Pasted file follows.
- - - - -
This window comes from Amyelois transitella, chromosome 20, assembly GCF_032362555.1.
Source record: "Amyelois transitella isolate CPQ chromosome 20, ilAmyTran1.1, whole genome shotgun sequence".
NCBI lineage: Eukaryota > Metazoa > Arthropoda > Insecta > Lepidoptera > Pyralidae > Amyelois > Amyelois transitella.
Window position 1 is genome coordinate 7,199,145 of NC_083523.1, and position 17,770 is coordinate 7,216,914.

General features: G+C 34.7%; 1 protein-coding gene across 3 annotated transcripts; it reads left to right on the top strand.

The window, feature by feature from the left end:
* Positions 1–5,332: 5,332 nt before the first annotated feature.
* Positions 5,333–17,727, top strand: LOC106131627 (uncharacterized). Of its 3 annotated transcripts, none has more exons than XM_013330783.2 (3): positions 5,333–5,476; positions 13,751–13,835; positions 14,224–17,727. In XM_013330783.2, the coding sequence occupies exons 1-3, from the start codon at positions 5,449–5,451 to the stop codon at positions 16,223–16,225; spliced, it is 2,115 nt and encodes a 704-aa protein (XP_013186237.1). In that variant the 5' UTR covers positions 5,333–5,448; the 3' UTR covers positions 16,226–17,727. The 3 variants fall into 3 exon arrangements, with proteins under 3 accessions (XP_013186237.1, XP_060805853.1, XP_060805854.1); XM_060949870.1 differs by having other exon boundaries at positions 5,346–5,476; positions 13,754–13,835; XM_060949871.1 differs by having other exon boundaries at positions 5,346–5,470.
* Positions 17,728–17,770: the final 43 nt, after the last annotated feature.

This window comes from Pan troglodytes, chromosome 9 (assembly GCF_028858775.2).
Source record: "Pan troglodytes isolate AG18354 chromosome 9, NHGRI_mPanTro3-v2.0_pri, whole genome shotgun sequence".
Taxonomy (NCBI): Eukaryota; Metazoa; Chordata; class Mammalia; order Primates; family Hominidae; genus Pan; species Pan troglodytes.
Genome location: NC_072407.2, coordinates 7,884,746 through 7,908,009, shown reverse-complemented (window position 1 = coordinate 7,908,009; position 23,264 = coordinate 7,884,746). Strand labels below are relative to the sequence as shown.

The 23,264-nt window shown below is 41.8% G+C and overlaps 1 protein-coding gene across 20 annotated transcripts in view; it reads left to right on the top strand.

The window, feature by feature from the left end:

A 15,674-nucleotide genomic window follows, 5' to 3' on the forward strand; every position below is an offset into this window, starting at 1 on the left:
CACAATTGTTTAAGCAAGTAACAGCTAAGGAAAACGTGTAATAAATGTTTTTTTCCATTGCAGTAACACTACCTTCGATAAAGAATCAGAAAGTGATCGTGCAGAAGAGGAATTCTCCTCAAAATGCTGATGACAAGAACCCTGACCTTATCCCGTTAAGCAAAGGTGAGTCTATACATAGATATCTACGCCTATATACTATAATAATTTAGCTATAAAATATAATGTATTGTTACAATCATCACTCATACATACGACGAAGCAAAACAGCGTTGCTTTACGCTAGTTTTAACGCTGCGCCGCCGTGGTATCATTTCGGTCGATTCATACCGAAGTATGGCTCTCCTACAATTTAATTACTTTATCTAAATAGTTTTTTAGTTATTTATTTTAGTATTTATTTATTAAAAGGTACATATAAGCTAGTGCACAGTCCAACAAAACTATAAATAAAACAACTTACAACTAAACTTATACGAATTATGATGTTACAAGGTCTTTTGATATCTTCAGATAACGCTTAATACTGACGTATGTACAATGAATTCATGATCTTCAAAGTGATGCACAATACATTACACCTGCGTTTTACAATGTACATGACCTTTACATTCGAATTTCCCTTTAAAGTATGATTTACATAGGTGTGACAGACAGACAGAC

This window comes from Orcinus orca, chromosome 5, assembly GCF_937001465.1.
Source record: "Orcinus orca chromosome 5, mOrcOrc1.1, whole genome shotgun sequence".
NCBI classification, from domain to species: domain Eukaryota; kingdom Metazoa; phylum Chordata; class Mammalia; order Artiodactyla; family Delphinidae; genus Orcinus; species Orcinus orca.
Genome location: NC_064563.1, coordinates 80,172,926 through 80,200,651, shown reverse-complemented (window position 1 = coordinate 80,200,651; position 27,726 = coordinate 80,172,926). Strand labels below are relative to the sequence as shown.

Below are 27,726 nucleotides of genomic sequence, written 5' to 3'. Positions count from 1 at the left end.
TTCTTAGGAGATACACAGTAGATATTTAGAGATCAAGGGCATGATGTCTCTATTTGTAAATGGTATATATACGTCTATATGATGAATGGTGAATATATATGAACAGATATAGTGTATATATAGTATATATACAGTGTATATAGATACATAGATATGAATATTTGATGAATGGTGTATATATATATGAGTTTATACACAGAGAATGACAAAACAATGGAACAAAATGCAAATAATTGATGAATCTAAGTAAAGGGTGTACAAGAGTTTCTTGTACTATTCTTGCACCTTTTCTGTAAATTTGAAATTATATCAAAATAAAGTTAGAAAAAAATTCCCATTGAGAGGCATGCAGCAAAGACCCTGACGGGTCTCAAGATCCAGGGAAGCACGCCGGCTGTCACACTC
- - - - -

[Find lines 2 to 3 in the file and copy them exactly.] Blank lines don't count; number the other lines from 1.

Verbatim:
Source record: "Amyelois transitella isolate CPQ chromosome 20, ilAmyTran1.1, whole genome shotgun sequence".
NCBI lineage: Eukaryota > Metazoa > Arthropoda > Insecta > Lepidoptera > Pyralidae > Amyelois > Amyelois transitella.